Wednesday, August 02, 2006

Good Samaritan rescuers arrested

There are many questions I have about the justness of U.S. immigration policy. One of these is how to argue that the funneling of Mexican migrants through the desert in order to discourage illegal border crossings is simply wrong.

Can you argue this without a complex economic argument? To oversimplify, because as usual, I need to do my real work--is it simply wrong?

The immigration policy leads to death. Rather horrifying death, in fact. Dying of heat exhaustion in the desert or in the trunk of a car is not a pretty thing. Yet, for each person that dies it can be said that they took a risk--there is some sort o informed consent. It is unlikely that they have no idea what might face them--although one expects they underestimate the risk. It's shocking to think they are in a situation where that risk is worth it, given their other options. But people constantly take those sorts of risks when they are poor. They work in mines or with lead paint or contaminants or do sex work when AIDS is prevalent. Those harms are often attributable to unjust economic structures--so is the death of the migrants in the desert.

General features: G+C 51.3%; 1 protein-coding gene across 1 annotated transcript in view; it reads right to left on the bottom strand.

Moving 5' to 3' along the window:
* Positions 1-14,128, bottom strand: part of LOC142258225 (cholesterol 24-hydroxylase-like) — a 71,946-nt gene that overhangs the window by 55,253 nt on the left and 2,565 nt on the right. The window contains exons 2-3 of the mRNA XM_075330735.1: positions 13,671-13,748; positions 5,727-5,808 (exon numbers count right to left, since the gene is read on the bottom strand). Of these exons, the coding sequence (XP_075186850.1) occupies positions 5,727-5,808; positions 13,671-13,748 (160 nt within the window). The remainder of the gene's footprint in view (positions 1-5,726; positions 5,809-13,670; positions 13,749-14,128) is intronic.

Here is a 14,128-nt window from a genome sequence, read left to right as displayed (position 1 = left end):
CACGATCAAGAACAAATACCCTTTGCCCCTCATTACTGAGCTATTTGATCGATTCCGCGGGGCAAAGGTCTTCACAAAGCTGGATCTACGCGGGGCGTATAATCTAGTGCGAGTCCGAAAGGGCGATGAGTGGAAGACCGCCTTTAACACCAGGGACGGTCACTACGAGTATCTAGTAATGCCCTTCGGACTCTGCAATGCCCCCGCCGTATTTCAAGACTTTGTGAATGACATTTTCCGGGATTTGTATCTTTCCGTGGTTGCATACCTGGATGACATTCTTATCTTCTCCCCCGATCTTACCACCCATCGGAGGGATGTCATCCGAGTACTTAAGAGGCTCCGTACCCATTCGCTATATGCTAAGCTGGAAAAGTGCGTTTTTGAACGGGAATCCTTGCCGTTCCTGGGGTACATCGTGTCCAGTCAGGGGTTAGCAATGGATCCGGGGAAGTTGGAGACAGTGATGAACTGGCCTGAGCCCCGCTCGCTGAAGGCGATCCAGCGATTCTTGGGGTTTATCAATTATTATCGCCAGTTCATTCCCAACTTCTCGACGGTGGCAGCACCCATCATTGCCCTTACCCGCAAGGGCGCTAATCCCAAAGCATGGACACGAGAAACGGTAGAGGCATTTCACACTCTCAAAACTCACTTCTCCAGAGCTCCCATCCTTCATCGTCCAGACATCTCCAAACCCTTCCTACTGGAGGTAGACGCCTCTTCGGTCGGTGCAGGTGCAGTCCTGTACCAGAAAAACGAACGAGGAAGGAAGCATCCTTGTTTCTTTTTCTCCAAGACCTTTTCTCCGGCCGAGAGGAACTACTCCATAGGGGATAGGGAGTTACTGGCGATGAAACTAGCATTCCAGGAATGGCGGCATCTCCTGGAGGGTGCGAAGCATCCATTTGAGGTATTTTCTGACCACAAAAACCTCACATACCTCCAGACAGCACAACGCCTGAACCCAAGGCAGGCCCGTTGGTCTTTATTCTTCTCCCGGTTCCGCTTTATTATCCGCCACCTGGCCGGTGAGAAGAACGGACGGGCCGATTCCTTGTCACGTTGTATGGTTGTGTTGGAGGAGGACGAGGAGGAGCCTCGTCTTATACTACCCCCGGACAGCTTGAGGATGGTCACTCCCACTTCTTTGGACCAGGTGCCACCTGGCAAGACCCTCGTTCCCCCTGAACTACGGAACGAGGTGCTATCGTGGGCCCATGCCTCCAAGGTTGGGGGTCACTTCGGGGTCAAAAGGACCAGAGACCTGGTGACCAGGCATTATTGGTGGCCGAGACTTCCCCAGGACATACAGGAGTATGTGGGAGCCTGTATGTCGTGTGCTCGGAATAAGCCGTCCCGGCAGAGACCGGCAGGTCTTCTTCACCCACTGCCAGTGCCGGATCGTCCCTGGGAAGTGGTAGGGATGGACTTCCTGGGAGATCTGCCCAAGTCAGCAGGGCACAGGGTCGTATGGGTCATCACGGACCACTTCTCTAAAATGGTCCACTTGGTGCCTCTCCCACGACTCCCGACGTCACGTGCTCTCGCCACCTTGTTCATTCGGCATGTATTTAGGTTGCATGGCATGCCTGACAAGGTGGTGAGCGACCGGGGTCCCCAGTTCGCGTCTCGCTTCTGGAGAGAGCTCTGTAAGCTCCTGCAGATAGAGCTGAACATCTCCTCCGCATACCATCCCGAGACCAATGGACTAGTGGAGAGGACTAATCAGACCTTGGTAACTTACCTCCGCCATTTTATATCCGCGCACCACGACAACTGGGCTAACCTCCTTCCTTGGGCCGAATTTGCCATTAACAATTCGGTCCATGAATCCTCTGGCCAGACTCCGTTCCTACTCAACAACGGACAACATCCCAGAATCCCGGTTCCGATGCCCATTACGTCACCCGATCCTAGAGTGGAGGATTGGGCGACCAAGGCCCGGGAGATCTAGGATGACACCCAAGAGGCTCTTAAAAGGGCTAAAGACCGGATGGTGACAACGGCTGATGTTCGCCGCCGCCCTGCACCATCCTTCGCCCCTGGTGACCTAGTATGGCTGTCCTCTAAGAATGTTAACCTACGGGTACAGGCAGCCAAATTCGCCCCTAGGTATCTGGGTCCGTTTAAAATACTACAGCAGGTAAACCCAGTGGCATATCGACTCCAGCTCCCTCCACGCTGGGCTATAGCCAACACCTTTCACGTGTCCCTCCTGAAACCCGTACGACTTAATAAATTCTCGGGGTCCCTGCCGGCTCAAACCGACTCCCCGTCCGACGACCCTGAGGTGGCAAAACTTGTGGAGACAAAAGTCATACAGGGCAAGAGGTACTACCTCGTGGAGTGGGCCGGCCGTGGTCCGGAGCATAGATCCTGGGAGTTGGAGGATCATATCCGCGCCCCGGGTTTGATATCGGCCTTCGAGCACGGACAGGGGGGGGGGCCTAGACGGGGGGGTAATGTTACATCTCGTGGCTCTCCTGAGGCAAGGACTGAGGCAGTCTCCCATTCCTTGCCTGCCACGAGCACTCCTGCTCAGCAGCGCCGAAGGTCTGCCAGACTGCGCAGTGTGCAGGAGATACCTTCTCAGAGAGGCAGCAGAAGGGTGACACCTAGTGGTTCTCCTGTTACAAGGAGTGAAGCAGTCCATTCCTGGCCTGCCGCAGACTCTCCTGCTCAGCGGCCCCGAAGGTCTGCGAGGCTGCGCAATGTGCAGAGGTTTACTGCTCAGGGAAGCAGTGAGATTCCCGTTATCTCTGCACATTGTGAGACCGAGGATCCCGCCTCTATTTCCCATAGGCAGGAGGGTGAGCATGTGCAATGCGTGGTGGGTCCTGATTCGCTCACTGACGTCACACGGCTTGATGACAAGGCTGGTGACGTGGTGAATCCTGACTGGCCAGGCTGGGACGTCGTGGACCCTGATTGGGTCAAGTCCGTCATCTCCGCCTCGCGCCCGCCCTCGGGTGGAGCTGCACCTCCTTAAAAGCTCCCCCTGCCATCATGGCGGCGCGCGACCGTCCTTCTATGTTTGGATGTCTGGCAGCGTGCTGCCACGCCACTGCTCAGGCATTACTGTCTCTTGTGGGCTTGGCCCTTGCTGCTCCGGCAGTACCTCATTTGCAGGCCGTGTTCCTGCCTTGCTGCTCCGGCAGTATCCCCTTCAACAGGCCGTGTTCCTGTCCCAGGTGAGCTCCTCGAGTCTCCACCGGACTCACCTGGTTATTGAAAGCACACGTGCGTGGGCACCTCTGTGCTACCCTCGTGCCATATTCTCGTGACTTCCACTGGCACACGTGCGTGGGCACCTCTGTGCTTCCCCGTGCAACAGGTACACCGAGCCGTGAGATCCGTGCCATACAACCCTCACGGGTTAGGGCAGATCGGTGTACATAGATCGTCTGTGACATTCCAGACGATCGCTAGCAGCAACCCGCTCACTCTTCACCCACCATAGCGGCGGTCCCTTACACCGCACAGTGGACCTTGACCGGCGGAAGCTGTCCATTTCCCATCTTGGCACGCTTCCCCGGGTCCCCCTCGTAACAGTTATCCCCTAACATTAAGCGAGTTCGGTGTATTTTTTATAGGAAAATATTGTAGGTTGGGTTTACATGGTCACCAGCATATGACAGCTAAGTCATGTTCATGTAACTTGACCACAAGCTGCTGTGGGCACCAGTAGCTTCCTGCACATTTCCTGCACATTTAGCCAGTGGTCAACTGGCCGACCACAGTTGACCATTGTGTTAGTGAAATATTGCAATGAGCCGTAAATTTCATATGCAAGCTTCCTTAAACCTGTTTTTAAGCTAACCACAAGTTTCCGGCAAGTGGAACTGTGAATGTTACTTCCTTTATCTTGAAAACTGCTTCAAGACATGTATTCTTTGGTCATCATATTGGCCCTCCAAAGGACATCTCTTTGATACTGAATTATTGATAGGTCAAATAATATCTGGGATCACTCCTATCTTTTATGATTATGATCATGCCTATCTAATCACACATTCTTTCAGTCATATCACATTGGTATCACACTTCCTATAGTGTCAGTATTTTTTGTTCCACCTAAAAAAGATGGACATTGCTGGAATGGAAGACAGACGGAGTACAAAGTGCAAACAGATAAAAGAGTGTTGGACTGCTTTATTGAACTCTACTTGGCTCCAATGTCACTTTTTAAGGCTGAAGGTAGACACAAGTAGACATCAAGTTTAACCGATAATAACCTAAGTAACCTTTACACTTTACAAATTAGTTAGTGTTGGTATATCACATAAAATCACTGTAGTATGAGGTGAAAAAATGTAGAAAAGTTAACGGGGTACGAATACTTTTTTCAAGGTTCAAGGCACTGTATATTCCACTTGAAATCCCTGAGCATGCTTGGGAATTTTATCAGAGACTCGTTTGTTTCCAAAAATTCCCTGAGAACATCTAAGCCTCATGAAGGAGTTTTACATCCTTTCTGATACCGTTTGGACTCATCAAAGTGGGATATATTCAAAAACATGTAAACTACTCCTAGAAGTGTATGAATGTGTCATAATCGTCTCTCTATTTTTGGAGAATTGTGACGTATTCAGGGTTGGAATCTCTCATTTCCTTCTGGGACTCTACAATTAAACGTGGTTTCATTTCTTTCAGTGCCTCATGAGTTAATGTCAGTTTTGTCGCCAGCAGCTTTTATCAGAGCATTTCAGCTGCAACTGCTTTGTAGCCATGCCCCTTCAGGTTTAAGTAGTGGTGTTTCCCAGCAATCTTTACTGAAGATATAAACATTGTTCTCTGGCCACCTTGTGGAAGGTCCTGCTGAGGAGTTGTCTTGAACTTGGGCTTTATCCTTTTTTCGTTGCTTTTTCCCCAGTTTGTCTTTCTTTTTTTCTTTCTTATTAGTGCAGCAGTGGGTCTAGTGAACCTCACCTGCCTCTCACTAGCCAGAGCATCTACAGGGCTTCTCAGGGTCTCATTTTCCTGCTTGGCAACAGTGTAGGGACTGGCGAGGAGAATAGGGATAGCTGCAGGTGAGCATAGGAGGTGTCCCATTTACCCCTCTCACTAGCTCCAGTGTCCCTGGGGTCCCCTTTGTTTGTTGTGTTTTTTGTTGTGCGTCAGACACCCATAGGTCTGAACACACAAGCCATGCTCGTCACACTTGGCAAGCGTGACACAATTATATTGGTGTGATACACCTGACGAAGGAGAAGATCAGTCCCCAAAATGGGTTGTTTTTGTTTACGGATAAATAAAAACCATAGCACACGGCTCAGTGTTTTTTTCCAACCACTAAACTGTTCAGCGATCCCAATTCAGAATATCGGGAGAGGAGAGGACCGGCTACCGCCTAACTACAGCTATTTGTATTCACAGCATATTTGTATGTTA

So maybe it takes some kind of economic argument after all. Perhaps not a highly complex one. As much as I believe that the poverty in Mexico and Central America is tied to U.S. economic policy, I am doubtful that it is an easy thing to prove. I'm not sure it is provable. I'm not sure it is possible to prove to even a reasonable skeptic many of the claims of global justice activists with respect to clear causal connections to wealth countries in every case of poverty in the global south.

This is sort of prima facie reasoning on my part--a worry about disentangling causes. There's certainly correlations and then inference to the best explanation--maybe you can go that route. How much economics machinery does one need there?


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